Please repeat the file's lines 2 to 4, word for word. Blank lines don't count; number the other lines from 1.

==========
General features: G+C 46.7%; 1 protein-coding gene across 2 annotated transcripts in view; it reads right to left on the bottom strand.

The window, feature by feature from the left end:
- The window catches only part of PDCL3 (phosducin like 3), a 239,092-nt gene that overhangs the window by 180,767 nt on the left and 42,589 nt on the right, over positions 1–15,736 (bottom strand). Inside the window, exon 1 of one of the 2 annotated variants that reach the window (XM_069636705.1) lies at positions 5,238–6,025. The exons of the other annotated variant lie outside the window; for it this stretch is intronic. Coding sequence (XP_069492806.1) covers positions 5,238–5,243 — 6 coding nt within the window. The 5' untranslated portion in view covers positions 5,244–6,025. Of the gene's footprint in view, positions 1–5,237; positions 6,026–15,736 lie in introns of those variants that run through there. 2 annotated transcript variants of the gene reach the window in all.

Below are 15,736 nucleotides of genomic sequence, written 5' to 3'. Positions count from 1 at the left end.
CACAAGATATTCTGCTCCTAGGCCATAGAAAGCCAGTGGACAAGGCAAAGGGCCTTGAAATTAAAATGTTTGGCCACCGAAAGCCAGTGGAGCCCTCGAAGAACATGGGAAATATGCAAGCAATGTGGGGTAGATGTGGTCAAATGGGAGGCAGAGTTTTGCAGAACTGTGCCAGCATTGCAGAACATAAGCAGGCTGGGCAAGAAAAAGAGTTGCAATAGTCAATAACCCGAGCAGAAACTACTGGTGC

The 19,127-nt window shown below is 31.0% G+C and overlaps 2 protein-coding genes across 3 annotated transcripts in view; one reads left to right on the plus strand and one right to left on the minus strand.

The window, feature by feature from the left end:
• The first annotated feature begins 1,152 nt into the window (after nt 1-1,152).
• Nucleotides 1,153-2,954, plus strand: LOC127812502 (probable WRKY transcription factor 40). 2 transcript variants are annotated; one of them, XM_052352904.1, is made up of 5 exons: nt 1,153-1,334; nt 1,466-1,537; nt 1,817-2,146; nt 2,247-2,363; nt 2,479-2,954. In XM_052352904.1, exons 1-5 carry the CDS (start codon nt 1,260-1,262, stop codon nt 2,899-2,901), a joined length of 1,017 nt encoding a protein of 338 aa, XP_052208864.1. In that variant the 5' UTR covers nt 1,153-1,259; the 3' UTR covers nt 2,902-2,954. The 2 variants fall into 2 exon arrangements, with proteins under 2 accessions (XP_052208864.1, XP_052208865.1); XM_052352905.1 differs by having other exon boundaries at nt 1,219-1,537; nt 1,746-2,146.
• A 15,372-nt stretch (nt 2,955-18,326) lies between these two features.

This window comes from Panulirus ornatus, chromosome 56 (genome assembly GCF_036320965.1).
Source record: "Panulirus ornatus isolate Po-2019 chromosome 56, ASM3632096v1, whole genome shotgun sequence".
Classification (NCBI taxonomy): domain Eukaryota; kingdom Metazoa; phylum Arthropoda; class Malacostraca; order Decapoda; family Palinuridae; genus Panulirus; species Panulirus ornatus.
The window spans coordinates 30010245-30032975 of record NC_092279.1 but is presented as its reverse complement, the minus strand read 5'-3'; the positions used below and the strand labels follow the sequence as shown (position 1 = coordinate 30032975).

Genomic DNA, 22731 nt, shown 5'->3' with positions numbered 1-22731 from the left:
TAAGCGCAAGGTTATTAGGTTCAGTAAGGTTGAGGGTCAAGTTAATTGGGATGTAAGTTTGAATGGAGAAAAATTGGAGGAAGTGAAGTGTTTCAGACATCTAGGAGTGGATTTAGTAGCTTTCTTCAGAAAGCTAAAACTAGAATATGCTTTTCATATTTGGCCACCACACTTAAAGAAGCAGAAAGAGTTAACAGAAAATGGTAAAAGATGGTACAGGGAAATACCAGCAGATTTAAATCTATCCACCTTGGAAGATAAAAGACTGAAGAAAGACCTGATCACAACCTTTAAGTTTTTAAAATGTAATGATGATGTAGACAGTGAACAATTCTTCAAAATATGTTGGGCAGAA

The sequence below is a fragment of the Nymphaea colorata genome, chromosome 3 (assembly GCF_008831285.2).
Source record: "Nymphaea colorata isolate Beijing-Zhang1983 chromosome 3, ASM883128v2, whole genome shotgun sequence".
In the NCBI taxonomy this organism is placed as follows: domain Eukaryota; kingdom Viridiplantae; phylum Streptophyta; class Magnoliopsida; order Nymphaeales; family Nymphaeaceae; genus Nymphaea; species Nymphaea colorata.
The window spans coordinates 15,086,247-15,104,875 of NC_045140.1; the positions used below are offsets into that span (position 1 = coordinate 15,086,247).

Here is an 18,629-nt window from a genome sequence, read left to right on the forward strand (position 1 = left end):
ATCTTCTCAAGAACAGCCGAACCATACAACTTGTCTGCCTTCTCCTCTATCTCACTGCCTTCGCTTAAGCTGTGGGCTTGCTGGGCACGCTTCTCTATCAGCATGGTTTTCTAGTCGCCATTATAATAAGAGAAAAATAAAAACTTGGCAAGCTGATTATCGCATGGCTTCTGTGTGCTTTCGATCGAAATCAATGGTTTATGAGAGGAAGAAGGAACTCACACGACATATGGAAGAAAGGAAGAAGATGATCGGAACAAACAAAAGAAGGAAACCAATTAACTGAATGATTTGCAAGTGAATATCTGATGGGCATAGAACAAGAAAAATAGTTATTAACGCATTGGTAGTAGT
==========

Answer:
The window, feature by feature from the left end:
- The window catches only part of PDCL3 (phosducin like 3), a 239,092-nt gene that overhangs the window by 180,767 nt on the left and 42,589 nt on the right, over positions 1–15,736 (bottom strand). Inside the window, exon 1 of one of the 2 annotated variants that reach the window (XM_069636705.1) lies at positions 5,238–6,025. The exons of the other annotated variant lie outside the window; for it this stretch is intronic. Coding sequence (XP_069492806.1) covers positions 5,238–5,243 — 6 coding nt within the window. The 5' untranslated portion in view covers positions 5,244–6,025. Of the gene's footprint in view, positions 1–5,237; positions 6,026–15,736 lie in introns of those variants that run through there. 2 annotated transcript variants of the gene reach the window in all.

Below are 15,736 nucleotides of genomic sequence, written 5' to 3'. Positions count from 1 at the left end.